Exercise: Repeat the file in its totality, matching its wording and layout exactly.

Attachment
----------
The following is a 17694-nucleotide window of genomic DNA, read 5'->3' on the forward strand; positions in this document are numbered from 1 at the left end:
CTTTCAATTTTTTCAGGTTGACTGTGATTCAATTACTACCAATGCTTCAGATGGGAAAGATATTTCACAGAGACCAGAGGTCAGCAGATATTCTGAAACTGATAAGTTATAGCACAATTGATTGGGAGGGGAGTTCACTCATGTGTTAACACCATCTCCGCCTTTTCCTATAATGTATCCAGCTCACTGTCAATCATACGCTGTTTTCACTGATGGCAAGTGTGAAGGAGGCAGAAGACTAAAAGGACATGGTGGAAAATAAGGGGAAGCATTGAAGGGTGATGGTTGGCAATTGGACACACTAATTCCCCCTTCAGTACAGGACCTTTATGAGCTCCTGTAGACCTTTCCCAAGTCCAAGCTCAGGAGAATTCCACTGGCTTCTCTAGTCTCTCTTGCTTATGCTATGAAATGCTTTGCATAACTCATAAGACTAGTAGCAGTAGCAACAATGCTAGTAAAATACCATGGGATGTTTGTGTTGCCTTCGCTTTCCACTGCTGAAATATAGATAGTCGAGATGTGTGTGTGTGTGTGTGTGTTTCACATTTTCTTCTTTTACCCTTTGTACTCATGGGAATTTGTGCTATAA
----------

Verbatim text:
The following is a 17694-nucleotide window of genomic DNA, read 5'->3' on the forward strand; positions in this document are numbered from 1 at the left end:
CTTTCAATTTTTTCAGGTTGACTGTGATTCAATTACTACCAATGCTTCAGATGGGAAAGATATTTCACAGAGACCAGAGGTCAGCAGATATTCTGAAACTGATAAGTTATAGCACAATTGATTGGGAGGGGAGTTCACTCATGTGTTAACACCATCTCCGCCTTTTCCTATAATGTATCCAGCTCACTGTCAATCATACGCTGTTTTCACTGATGGCAAGTGTGAAGGAGGCAGAAGACTAAAAGGACATGGTGGAAAATAAGGGGAAGCATTGAAGGGTGATGGTTGGCAATTGGACACACTAATTCCCCCTTCAGTACAGGACCTTTATGAGCTCCTGTAGACCTTTCCCAAGTCCAAGCTCAGGAGAATTCCACTGGCTTCTCTAGTCTCTCTTGCTTATGCTATGAAATGCTTTGCATAACTCATAAGACTAGTAGCAGTAGCAACAATGCTAGTAAAATACCATGGGATGTTTGTGTTGCCTTCGCTTTCCACTGCTGAAATATAGATAGTCGAGATGTGTGTGTGTGTGTGTGTGTTTCACATTTTCTTCTTTTACCCTTTGTACTCATGGGAATTTGTGCTATAA